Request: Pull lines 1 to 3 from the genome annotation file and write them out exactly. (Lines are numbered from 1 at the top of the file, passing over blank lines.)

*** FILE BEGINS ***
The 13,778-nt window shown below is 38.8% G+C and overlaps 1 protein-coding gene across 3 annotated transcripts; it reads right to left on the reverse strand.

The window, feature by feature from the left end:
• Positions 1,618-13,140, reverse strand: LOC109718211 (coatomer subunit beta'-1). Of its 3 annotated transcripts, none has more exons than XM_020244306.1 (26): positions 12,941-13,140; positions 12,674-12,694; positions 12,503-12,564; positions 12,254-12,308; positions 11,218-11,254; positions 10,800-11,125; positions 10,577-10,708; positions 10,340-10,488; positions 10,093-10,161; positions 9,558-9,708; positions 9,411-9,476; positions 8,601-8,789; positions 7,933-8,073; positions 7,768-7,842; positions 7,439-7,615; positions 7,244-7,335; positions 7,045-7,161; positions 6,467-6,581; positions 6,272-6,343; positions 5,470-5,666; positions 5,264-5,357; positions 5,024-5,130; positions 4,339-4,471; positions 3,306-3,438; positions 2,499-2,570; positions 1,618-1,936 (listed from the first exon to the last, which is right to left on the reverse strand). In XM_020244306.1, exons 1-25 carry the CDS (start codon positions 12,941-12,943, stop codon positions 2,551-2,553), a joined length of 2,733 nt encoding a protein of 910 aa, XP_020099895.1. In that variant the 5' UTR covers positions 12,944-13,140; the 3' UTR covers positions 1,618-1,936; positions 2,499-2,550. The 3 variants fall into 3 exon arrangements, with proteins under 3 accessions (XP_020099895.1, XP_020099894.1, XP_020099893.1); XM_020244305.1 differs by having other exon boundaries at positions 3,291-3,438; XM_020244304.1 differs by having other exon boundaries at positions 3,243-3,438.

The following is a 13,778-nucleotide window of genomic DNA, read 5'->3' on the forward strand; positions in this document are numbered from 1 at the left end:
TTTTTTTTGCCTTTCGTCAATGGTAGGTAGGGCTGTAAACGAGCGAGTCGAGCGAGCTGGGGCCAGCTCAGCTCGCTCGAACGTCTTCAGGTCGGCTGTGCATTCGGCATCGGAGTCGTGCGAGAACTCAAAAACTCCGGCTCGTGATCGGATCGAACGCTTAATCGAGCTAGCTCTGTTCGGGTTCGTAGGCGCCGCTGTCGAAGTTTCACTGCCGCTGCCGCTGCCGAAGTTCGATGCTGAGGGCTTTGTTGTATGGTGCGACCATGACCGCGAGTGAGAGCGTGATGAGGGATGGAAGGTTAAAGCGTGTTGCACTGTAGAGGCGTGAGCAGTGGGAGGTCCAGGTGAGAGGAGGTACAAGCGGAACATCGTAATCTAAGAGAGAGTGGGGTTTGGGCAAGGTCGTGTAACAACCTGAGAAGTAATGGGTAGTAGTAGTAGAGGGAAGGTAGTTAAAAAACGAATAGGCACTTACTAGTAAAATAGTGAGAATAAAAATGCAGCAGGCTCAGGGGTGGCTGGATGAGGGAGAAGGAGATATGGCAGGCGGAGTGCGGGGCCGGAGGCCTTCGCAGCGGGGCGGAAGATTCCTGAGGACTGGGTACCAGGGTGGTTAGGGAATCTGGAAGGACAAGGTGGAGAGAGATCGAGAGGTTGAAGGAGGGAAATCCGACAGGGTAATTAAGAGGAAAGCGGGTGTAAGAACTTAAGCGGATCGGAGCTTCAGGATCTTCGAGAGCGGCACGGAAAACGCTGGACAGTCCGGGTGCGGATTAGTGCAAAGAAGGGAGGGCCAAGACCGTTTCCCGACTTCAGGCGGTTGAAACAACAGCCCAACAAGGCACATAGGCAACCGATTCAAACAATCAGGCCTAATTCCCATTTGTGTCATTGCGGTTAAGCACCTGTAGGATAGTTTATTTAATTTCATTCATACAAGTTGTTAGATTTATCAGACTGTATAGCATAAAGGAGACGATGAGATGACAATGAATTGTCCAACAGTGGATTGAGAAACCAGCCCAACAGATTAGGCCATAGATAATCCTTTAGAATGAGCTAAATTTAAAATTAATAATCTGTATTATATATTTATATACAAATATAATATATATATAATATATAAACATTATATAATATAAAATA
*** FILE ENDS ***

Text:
The 13,778-nt window shown below is 38.8% G+C and overlaps 1 protein-coding gene across 3 annotated transcripts; it reads right to left on the reverse strand.

The window, feature by feature from the left end:
• Positions 1,618-13,140, reverse strand: LOC109718211 (coatomer subunit beta'-1). Of its 3 annotated transcripts, none has more exons than XM_020244306.1 (26): positions 12,941-13,140; positions 12,674-12,694; positions 12,503-12,564; positions 12,254-12,308; positions 11,218-11,254; positions 10,800-11,125; positions 10,577-10,708; positions 10,340-10,488; positions 10,093-10,161; positions 9,558-9,708; positions 9,411-9,476; positions 8,601-8,789; positions 7,933-8,073; positions 7,768-7,842; positions 7,439-7,615; positions 7,244-7,335; positions 7,045-7,161; positions 6,467-6,581; positions 6,272-6,343; positions 5,470-5,666; positions 5,264-5,357; positions 5,024-5,130; positions 4,339-4,471; positions 3,306-3,438; positions 2,499-2,570; positions 1,618-1,936 (listed from the first exon to the last, which is right to left on the reverse strand). In XM_020244306.1, exons 1-25 carry the CDS (start codon positions 12,941-12,943, stop codon positions 2,551-2,553), a joined length of 2,733 nt encoding a protein of 910 aa, XP_020099895.1. In that variant the 5' UTR covers positions 12,944-13,140; the 3' UTR covers positions 1,618-1,936; positions 2,499-2,550. The 3 variants fall into 3 exon arrangements, with proteins under 3 accessions (XP_020099895.1, XP_020099894.1, XP_020099893.1); XM_020244305.1 differs by having other exon boundaries at positions 3,291-3,438; XM_020244304.1 differs by having other exon boundaries at positions 3,243-3,438.